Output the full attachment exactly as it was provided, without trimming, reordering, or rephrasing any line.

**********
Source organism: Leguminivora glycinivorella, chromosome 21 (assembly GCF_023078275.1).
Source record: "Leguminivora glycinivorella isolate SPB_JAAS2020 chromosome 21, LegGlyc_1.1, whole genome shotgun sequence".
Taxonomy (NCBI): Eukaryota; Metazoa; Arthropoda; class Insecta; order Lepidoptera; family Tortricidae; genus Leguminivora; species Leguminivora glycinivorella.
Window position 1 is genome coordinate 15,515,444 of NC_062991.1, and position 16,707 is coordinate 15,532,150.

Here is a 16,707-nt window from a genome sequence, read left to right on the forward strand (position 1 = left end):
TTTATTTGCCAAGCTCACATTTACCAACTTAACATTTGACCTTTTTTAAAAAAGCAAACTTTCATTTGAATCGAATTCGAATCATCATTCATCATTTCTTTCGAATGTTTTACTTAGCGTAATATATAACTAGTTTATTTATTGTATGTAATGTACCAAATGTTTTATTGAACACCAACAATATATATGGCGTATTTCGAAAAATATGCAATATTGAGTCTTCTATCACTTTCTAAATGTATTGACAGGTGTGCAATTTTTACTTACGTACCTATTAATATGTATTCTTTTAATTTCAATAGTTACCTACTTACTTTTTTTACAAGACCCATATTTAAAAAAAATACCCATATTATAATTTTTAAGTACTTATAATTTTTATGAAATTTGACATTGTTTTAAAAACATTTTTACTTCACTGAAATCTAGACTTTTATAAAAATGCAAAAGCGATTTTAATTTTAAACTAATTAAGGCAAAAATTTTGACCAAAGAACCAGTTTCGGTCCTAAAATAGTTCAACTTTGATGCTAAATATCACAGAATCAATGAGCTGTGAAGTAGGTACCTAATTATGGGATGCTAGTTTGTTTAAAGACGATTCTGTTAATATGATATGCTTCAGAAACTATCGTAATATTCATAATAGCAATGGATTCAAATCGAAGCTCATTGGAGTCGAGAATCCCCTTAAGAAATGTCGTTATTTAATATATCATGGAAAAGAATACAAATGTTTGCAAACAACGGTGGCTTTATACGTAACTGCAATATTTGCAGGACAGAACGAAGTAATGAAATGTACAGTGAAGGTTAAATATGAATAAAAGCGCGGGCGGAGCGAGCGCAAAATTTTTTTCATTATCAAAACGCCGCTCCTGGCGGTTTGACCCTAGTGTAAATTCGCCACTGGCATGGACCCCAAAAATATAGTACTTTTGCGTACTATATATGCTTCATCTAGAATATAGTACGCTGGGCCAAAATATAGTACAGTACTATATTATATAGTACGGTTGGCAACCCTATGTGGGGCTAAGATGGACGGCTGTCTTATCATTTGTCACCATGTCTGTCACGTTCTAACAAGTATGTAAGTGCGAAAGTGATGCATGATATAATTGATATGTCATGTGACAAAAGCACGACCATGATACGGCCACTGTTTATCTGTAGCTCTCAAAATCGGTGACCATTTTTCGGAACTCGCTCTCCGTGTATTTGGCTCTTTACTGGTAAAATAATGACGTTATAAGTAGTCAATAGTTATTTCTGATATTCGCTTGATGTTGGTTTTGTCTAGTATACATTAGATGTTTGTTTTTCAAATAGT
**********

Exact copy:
Source organism: Leguminivora glycinivorella, chromosome 21 (assembly GCF_023078275.1).
Source record: "Leguminivora glycinivorella isolate SPB_JAAS2020 chromosome 21, LegGlyc_1.1, whole genome shotgun sequence".
Taxonomy (NCBI): Eukaryota; Metazoa; Arthropoda; class Insecta; order Lepidoptera; family Tortricidae; genus Leguminivora; species Leguminivora glycinivorella.
Window position 1 is genome coordinate 15,515,444 of NC_062991.1, and position 16,707 is coordinate 15,532,150.

Here is a 16,707-nt window from a genome sequence, read left to right on the forward strand (position 1 = left end):
TTTATTTGCCAAGCTCACATTTACCAACTTAACATTTGACCTTTTTTAAAAAAGCAAACTTTCATTTGAATCGAATTCGAATCATCATTCATCATTTCTTTCGAATGTTTTACTTAGCGTAATATATAACTAGTTTATTTATTGTATGTAATGTACCAAATGTTTTATTGAACACCAACAATATATATGGCGTATTTCGAAAAATATGCAATATTGAGTCTTCTATCACTTTCTAAATGTATTGACAGGTGTGCAATTTTTACTTACGTACCTATTAATATGTATTCTTTTAATTTCAATAGTTACCTACTTACTTTTTTTACAAGACCCATATTTAAAAAAAATACCCATATTATAATTTTTAAGTACTTATAATTTTTATGAAATTTGACATTGTTTTAAAAACATTTTTACTTCACTGAAATCTAGACTTTTATAAAAATGCAAAAGCGATTTTAATTTTAAACTAATTAAGGCAAAAATTTTGACCAAAGAACCAGTTTCGGTCCTAAAATAGTTCAACTTTGATGCTAAATATCACAGAATCAATGAGCTGTGAAGTAGGTACCTAATTATGGGATGCTAGTTTGTTTAAAGACGATTCTGTTAATATGATATGCTTCAGAAACTATCGTAATATTCATAATAGCAATGGATTCAAATCGAAGCTCATTGGAGTCGAGAATCCCCTTAAGAAATGTCGTTATTTAATATATCATGGAAAAGAATACAAATGTTTGCAAACAACGGTGGCTTTATACGTAACTGCAATATTTGCAGGACAGAACGAAGTAATGAAATGTACAGTGAAGGTTAAATATGAATAAAAGCGCGGGCGGAGCGAGCGCAAAATTTTTTTCATTATCAAAACGCCGCTCCTGGCGGTTTGACCCTAGTGTAAATTCGCCACTGGCATGGACCCCAAAAATATAGTACTTTTGCGTACTATATATGCTTCATCTAGAATATAGTACGCTGGGCCAAAATATAGTACAGTACTATATTATATAGTACGGTTGGCAACCCTATGTGGGGCTAAGATGGACGGCTGTCTTATCATTTGTCACCATGTCTGTCACGTTCTAACAAGTATGTAAGTGCGAAAGTGATGCATGATATAATTGATATGTCATGTGACAAAAGCACGACCATGATACGGCCACTGTTTATCTGTAGCTCTCAAAATCGGTGACCATTTTTCGGAACTCGCTCTCCGTGTATTTGGCTCTTTACTGGTAAAATAATGACGTTATAAGTAGTCAATAGTTATTTCTGATATTCGCTTGATGTTGGTTTTGTCTAGTATACATTAGATGTTTGTTTTTCAAATAGT